- Frame rate should be set to 30 fps, as that will be the frame rate of the common UI that loads the external game swf files.
- Your game will be loaded with _lockroot set to true, which means references to _root in your game will continue to reference the main timeline of your game; however, you may not use references to _level anywhere in your code. (If you do not know what this means, you probably don't have anything to worry about.)
- For Sound objects to function correctly in loaded MovieClips, when instantiating new Sound objects you must pass a reference to the movieclip that's doing the instantiation, such as:
var mysound = new Sound(this);. If you leave out "this" your game will have no sound when loaded.
The common UI is designed to provide a consistent interface with which to easily navigate through each of the competition entries. To facilitate a smooth and functioning common UI, your game must support our very simple API:
- start() - a function in the first frame of your game that gets called by the common UI (GameManager class) to start the game. This function will not be called until after your game has finished loading. Therefore, your game should remain on its first frame (preloader) until it receives a call to start().
- reset() - a function in your game that is called to reset the game to its initial state. It must exist so the GameManager can call it when the player selects "reset" from the common UI controls.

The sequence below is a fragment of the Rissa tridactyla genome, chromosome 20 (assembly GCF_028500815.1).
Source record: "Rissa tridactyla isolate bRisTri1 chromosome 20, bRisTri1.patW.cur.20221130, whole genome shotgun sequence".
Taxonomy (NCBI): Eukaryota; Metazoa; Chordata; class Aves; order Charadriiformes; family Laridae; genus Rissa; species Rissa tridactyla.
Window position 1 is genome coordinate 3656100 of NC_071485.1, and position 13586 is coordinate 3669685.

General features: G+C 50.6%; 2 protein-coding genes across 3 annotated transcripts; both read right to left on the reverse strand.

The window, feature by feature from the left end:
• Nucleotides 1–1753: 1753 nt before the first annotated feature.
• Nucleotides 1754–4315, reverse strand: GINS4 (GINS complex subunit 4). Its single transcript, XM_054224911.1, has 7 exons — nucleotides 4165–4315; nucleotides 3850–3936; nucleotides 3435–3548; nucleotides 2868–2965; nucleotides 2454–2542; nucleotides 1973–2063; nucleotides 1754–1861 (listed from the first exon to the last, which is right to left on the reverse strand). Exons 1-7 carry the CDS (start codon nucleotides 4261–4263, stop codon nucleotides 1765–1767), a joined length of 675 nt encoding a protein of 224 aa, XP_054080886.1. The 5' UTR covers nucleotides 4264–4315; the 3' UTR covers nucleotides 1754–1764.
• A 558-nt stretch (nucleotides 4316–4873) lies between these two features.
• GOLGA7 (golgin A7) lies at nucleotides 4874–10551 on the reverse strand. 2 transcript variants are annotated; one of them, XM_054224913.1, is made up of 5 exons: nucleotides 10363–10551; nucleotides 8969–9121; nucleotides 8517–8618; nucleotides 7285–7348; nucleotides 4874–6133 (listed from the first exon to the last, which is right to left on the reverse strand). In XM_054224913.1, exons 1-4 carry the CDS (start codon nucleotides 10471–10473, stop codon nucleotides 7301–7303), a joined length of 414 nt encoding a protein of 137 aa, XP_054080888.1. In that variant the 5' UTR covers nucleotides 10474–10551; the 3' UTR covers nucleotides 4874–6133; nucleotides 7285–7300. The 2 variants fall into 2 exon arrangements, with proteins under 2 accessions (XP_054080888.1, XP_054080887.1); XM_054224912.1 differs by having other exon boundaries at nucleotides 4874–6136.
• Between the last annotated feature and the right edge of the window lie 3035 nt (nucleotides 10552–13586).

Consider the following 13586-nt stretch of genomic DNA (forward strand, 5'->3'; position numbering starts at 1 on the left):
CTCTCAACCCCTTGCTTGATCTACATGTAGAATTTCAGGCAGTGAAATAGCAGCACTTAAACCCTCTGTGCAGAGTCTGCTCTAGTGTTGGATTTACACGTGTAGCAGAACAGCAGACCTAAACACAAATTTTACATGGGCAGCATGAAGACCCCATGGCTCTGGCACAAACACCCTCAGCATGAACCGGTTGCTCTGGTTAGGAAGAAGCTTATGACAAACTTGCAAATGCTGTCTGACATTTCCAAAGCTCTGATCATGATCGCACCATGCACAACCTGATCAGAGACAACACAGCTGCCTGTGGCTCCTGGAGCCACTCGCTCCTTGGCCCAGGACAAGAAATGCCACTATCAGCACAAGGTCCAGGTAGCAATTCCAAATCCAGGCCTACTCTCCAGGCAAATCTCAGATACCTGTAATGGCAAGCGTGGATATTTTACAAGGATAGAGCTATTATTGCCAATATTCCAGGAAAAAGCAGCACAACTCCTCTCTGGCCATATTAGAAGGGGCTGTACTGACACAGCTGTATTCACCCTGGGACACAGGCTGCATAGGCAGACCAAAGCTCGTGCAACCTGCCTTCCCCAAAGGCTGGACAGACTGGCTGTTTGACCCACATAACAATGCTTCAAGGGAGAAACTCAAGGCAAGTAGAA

- quit() - a function in your game that is called to quit the game and return to the main compilation menu. It must exist so the GameManager can call it when the player selects "quit/menu" from the common UI. This function must make the following call: GameManager.getInstance().gameDone(); // use this exactly as written.
If your game contains a win condition, be sure to create an appropriate ending to the game. Do not simply call the GameManager's gameDone() function without some congratulatory message to the player first, or the player will be disappointed and points will be taken off your entry. A few entries did that in our first competition and players were confused as to whether the game had been solved correctly.
A stub compilation UI shell is available to test your game with. If you have any questions at all about these specifications, please post a comment here and we will address it.